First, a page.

6. The Desire to Belong
Most human beings have an innate desire to be part of something that is bigger than themselves. Online project management provider Basecamp harnesses this desire effectively. In different marketing campaigns, online and off, they inform prospects how many companies have "... signed up for Basecamp to manage their projects. Today it's your turn." This appeals to the human herd mentality.
7. The Fear of Missing Out (FOMO)
Give your leads a time limitation to become a customer. No one likes to think they missed out on a good thing. You can compound the effectiveness of this psychological sales trigger by limiting the number of products or offers you have available.
Turning Leads into Paying Customers
With the above psychological triggers, you're well on your way. But there are a few more key principles to convert leads into customers that work particularly well online:
The Scarcity Principle
The scarcity principle states that we are shaped by our environment and will always want what is scarce, so if there's a limited-time offer involved in converting leads to customers then it should work better for you. How can you use the Scarcity Principle online?
The Consistency Principle
The Consistency Principle means that people will want to complete what they have started and this usually applies in the case of a sales process too, so if someone has already invested time or money on your website then it may be wise not to scare them off with an expensive upsell. How can you use the Need for Consistency principle online?
The Power of a Guarantee
The power of a guarantee is also useful in converting leads into customers. A guarantee provides a measurable improvement for a customer, such as the amount of cost-savings achieved by using your product. A guarantee also indicates the penalty for nonperformance. How can you incorporate this to convert your prospects?
Make it Visual
Many people are visual learners so if you want to convert them into customers then explain everything visually: make the benefits of your offer obvious and avoid any text that might confuse potential buyers. How can you incorporate this in order to convert leads?
RELATED: No Demand For What You Sell?
More Marketing and Sales Tips to Help
These proven tips sharing how to convert leads into sales are solid. One thing all organizations should also consider is their current customer base, and team. If you're only looking to fill your bucket with new sales without addressing your current systems and sales, you'll simply be filling a leaky boat.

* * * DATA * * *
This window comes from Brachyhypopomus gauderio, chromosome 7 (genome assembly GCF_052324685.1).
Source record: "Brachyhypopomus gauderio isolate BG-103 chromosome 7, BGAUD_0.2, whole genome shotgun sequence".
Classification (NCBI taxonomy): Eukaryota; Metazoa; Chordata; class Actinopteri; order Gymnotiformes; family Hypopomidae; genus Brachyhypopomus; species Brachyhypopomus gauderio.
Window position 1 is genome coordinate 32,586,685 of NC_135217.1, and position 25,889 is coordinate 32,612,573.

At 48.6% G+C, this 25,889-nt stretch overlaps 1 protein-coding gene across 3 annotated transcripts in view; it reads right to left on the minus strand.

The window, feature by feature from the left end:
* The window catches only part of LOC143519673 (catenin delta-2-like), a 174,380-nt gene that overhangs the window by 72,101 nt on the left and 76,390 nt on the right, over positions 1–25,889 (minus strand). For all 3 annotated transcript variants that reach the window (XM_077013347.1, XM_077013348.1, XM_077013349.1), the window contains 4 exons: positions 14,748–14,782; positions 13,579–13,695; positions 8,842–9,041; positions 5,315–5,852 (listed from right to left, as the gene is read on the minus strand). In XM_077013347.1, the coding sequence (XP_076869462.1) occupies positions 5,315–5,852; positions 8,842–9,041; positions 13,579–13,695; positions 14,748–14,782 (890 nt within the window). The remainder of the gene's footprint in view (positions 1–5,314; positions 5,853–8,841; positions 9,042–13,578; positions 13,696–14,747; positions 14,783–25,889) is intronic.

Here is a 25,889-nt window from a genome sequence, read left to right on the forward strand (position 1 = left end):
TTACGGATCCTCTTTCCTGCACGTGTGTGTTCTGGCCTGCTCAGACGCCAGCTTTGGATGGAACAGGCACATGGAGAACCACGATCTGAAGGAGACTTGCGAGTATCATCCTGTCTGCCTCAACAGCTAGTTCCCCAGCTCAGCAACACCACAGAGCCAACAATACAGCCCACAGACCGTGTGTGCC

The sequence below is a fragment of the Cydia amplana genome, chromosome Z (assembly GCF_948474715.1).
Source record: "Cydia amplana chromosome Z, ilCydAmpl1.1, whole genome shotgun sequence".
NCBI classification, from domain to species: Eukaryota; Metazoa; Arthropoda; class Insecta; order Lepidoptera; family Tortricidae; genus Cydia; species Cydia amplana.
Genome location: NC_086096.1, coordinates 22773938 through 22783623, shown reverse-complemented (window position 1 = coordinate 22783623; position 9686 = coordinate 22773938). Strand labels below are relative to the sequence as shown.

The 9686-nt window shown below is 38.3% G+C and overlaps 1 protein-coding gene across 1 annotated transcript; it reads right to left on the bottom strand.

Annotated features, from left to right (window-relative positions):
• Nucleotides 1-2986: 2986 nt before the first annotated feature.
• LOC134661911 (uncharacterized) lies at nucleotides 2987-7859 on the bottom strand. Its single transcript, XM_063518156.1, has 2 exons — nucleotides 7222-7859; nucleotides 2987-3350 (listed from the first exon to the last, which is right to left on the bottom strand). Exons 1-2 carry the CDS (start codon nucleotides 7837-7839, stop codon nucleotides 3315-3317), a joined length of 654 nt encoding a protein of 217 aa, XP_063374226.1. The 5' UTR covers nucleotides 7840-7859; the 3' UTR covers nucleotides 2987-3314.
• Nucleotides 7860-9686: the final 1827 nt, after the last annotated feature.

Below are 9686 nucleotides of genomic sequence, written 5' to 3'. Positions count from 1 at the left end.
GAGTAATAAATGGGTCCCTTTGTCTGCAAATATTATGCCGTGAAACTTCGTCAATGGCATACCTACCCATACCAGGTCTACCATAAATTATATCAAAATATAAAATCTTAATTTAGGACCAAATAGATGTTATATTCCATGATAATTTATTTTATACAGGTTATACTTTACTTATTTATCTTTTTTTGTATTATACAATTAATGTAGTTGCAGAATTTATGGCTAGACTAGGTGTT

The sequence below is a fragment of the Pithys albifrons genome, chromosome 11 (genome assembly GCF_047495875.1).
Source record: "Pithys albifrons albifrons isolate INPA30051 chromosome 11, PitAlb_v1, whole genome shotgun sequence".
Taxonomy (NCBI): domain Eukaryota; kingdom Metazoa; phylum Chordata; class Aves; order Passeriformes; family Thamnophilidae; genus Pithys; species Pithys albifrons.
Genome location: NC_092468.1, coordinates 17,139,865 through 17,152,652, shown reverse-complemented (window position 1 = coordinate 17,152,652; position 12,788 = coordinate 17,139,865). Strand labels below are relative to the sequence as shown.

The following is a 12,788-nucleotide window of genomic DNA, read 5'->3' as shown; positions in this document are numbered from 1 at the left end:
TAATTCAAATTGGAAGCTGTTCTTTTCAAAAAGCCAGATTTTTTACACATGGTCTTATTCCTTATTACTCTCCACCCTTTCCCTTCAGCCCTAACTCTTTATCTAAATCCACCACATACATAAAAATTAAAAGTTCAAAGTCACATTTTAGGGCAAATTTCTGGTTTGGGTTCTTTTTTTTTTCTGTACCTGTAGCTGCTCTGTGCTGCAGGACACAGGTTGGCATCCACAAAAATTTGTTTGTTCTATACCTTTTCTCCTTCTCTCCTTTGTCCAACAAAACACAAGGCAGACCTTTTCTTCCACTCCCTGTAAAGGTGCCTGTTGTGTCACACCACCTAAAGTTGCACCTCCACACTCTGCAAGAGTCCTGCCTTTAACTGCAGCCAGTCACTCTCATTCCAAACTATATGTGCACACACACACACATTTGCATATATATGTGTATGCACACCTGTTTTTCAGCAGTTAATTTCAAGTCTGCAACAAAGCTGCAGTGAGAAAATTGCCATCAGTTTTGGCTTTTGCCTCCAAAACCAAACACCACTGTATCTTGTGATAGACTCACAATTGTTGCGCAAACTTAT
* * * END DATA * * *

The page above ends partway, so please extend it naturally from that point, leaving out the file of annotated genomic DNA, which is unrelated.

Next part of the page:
Here are some additional ideas to ponder.
- Consider your existing customers.
- Build your strategy to attract online leads.
- Keep your sales pipeline filled.
- Be there when your customer is ready to buy.
- Generate leads through a strong social media strategy.
- Showcase an example or two by sharing customer reviews.
- Many businesses focus on qualified leads, don't forget to consider customers in your entire sales funnel.
- Properly map out what you consider to be a lead conversion.
- Data doesn't lie! Follow your lead from when they make a purchase through their entire interaction with the sales team and pinpoint what's working vs what's not working.
- Keep your sales team happy and engaged.
There are many psychological triggers that can help you convert leads into customers. You need to know which ones will work best for your industry and your audience, but the ones we’ve outlined in this post should get you started. If these tips have piqued your interest or if you want a more detailed look at how neuroscience is being used online today, reach out to us! We would be happy to discuss our analytics research with you and provide insights on what messages resonate most with audiences across industries.
Which of these topics have been most helpful for increasing your conversion rate?